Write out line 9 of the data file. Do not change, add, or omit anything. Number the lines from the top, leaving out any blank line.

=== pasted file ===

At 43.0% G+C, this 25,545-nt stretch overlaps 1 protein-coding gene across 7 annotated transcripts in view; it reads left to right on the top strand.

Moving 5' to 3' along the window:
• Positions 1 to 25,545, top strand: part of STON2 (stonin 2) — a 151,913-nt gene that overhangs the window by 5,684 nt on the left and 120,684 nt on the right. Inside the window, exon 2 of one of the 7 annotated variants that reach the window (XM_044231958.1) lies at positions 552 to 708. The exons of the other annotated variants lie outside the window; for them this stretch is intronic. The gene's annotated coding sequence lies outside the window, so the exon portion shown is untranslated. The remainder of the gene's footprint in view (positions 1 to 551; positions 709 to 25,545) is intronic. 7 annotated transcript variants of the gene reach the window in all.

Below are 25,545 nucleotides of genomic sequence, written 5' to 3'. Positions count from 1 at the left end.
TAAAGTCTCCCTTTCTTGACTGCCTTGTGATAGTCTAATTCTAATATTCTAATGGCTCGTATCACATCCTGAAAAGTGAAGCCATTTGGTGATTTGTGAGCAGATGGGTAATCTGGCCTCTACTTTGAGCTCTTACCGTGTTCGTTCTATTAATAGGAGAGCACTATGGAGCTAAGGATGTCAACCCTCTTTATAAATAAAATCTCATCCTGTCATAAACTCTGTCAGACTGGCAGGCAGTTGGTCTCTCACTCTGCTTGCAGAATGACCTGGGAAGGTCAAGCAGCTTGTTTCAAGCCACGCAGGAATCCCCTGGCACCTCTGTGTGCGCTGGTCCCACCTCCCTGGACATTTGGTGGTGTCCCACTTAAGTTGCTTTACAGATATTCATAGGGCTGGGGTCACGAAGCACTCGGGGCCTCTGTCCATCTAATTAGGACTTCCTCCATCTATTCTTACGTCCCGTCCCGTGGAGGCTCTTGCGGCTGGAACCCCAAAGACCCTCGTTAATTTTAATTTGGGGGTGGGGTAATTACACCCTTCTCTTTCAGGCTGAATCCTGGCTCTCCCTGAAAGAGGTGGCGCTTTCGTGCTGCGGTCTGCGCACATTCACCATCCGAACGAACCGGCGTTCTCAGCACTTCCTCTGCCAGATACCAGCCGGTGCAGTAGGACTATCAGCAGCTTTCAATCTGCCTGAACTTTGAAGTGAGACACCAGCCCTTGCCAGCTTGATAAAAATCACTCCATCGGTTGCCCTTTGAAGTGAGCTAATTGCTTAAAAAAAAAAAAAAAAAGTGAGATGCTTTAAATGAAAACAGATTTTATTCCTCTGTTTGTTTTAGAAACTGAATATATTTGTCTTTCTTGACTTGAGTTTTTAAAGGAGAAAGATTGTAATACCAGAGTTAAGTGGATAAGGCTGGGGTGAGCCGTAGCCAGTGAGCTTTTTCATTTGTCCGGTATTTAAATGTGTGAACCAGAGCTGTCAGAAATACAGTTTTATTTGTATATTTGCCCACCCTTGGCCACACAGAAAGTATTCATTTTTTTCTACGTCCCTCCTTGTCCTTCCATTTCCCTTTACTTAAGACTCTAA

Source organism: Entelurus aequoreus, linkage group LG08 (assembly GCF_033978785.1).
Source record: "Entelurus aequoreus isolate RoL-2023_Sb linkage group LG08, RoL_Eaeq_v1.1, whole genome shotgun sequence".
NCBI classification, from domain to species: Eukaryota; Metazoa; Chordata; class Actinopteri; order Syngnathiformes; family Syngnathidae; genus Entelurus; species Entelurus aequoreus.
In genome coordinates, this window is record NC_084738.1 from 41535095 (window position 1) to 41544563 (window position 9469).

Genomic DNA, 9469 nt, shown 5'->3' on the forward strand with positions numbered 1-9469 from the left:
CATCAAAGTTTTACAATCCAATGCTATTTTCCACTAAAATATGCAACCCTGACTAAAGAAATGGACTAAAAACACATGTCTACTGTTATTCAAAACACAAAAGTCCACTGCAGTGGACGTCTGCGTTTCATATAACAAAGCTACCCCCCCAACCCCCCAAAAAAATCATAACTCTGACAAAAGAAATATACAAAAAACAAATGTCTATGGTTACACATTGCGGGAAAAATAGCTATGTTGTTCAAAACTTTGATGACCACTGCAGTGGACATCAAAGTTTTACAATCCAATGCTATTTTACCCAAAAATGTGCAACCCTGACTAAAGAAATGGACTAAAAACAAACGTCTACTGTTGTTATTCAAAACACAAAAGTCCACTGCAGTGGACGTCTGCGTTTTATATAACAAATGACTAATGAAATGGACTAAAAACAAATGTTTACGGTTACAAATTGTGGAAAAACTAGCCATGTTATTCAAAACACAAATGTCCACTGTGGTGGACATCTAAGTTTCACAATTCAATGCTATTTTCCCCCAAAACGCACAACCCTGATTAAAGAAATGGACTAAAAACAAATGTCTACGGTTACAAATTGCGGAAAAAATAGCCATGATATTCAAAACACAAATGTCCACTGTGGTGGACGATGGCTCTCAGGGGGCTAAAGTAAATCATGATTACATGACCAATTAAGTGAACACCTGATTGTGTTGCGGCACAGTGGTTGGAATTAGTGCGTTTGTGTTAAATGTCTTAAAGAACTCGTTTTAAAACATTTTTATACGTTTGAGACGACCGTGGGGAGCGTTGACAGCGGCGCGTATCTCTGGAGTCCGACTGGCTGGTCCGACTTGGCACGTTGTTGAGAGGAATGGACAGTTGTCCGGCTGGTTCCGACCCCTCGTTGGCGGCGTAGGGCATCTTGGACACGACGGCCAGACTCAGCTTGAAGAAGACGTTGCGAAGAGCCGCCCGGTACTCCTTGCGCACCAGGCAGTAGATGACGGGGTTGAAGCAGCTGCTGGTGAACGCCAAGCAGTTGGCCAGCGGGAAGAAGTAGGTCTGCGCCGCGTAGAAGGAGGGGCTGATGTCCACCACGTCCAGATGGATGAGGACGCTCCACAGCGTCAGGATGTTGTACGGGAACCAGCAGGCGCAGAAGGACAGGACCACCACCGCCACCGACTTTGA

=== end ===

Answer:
In genome coordinates, this window is record NC_084738.1 from 41535095 (window position 1) to 41544563 (window position 9469).